The return instruction is used as the last instruction in a function and returns the instruction pointer (IP, EIP or RIP) to the value it had before the function was called plus one. It then jumps to the location of this instruction, causing the program to resume its execution after the function has been finished. The return value should be saved in the accumulating register (AX, EAX or RAX). In case the return value is bigger than the size of the accumulating register, a pointer is returned, at which the returned data then resides.

Additionally, depending on the calling convention, one can provide a parameter with the return instruction, which causes the given amount of bytes to be removed from the stack.

ret
ret 10

lea
The lea instruction stands for Load Effective Address, which loads the address of a provided variable into a register. The notation in C is given below.

int value = 1;
int *pointer = &value;

The assembly example is given below.

lea eax, var
lea eax, [ebp + var]

and
Performs a bitwise logical AND operation on both operands, after which the result is stored in the first parameter. The C equivalent of this instruction is given below.

int x = 3;
int y = 4;
x = x&y;

The usage in assembly is partially restricted: the first operand may not be a constant, since the result of the operation is stored in the first operand.

and eax, ecx
and eax, 6
and eax, var

test
The test instruction sets the zero flag if the result of a bitwise logical AND operation with both operands equals 0. The result is zero if either one of the parameters, or both, equal zero. None of the provided operands are altered using this instruction.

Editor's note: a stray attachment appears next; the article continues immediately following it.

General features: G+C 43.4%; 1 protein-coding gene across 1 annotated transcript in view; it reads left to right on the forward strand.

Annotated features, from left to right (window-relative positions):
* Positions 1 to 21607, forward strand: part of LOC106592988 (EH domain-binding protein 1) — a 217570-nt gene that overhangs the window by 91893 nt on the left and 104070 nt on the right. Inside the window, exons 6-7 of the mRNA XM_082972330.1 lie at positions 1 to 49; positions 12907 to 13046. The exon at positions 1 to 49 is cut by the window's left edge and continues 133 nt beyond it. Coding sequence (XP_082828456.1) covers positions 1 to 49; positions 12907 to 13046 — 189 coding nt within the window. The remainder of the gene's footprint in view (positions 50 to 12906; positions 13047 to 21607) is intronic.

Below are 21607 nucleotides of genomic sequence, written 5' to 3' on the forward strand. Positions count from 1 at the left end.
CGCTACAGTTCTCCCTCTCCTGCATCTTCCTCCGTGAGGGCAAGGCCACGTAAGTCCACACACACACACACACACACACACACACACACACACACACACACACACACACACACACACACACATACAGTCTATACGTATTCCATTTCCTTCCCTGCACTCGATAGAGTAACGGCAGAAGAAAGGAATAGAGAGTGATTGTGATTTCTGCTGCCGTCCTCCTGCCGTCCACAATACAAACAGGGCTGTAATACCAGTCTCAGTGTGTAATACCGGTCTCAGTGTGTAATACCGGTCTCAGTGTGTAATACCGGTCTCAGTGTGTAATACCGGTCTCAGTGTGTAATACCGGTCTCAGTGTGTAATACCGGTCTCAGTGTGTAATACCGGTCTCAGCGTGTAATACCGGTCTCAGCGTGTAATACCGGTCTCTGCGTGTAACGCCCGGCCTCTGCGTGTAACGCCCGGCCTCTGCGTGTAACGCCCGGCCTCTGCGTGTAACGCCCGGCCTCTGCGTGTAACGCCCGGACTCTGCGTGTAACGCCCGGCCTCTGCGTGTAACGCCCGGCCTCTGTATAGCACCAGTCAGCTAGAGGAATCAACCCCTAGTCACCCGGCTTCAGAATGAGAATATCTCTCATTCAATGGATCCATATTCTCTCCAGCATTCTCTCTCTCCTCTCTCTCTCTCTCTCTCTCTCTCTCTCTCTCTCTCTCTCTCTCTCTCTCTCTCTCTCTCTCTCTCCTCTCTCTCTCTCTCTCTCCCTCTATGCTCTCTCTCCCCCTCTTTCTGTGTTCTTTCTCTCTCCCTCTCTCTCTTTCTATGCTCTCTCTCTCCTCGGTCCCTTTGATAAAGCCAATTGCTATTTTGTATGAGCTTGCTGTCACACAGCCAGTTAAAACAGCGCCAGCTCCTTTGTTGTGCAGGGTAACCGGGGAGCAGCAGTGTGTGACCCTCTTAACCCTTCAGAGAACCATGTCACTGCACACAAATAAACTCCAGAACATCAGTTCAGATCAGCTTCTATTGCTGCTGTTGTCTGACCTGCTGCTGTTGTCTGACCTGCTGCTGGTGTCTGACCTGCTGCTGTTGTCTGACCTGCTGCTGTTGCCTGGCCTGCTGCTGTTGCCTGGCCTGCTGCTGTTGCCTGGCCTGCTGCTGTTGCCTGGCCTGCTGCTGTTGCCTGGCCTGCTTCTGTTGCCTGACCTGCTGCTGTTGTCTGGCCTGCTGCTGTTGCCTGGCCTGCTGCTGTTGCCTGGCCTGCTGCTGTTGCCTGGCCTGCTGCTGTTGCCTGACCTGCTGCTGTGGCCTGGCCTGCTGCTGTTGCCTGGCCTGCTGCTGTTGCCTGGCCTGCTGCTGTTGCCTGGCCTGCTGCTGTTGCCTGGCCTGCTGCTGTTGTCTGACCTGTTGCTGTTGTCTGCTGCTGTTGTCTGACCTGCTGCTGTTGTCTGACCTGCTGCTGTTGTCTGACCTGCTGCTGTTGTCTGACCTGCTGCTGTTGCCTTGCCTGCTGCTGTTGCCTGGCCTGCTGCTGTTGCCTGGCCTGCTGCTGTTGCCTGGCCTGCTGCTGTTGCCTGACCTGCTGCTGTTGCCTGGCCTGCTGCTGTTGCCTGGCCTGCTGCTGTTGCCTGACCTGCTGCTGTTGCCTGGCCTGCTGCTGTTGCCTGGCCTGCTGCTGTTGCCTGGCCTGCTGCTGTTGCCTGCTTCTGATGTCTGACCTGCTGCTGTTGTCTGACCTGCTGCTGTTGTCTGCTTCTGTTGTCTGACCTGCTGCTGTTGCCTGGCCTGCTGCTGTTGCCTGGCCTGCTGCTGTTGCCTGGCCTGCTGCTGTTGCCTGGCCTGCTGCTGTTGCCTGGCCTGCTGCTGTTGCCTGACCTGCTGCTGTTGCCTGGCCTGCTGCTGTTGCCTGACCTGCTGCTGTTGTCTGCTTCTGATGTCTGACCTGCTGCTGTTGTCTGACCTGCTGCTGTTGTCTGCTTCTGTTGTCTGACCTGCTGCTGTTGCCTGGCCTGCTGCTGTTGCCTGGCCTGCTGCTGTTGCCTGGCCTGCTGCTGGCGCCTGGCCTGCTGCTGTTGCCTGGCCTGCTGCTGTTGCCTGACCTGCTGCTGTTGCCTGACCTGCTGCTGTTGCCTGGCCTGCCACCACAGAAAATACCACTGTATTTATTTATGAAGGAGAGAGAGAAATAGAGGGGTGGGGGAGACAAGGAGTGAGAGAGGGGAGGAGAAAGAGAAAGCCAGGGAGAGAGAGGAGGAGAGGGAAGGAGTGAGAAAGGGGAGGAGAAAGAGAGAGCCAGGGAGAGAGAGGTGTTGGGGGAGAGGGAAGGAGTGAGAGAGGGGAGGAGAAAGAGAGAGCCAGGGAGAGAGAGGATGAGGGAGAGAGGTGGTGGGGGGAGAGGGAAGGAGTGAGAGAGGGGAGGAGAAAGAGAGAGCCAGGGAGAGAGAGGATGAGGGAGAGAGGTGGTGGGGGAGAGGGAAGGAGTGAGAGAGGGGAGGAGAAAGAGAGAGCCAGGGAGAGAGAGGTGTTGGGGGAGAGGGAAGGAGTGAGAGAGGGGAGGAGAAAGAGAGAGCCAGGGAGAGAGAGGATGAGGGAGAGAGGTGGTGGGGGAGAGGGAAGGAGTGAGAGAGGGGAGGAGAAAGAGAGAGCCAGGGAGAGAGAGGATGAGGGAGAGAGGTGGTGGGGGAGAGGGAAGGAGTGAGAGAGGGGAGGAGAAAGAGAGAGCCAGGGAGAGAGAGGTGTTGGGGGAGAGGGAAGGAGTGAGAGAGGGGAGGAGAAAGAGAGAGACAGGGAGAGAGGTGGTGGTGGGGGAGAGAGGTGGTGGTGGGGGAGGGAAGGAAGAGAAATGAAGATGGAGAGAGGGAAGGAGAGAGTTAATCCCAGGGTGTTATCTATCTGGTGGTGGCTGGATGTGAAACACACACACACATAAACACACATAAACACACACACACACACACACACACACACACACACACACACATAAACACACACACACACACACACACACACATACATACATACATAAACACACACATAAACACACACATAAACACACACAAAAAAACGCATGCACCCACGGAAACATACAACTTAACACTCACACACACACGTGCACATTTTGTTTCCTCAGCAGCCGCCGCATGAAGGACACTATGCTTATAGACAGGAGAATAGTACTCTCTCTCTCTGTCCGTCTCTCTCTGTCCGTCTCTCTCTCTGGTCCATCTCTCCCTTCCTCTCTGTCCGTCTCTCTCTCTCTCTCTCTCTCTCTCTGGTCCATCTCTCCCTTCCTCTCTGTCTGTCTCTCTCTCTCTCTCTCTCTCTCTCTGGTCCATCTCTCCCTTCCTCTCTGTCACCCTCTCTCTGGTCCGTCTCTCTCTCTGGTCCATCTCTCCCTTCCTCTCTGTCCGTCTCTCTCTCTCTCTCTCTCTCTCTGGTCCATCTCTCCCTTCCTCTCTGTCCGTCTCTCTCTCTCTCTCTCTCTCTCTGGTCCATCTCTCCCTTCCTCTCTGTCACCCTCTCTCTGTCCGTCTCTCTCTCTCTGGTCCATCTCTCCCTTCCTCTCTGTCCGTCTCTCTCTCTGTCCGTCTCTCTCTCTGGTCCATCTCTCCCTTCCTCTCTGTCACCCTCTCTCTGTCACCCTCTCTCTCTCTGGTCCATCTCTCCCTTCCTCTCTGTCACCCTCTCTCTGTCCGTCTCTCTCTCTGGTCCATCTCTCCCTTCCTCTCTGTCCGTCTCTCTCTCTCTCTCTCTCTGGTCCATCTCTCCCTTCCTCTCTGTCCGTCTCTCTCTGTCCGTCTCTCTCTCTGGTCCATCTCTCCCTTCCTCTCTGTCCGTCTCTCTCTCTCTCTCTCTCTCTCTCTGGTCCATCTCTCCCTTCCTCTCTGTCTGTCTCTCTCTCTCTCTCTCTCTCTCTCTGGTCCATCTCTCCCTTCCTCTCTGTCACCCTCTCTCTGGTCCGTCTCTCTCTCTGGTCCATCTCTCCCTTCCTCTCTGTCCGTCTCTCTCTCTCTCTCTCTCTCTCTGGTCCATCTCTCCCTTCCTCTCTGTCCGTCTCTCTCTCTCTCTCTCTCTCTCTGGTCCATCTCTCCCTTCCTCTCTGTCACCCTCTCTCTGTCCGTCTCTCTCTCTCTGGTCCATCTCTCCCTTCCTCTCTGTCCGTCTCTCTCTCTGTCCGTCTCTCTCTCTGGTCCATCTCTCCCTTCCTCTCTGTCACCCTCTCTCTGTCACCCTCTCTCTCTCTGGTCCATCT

The zero flag is used to decide whether or not a jump should be taken, depending on the specific jump instruction.

test eax, eax
test eax, 4
test eax, var

xor
The logical bitwise exclusive or is often used for symmetric encryption, or to set the value of a variable or register to zero. This can be done when the two parameters are the same register or variable. The result is saved in the first operand. First, an example in C is given.

int x = 5;
int y = 7;
x = x^y;

Below is the example for assembly.

xor var1, var2
xor eax, var1
xor edx, edx

Additional research

When disassembling a binary, other instructions will be encountered. To find out what an instruction stands for, and what the parameters resemble, one should use the Intel Instruction Set Reference Manual. In here, all x86 and x86_64 instructions are documented.

To avoid manually looking up less common instructions, Radare2 offers multiple features. To see the description of instructions on the right side of the terminal, one should set the variable named asm.describe to true. The command is given below.

e asm.describe = true

Additionally, or alternatively, one can also use pseudo assembly. This removes certain instructions and displays the information in pseudo code-like manner. To enable this feature, one has to set the asm.pseudo variable to true. Below, the command is given.

e asm.pseudo = true

Using a small example, all methods will be displayed to provide a clear overview. The displayed disassembly is given in x86_64 with the Intel syntax from a Mach-O binary, starting off with the default disassembly that Radare2 provides using the pdf command.

           0x100000f20      55             push rbp
           0x100000f21      4889e5         mov rbp, rsp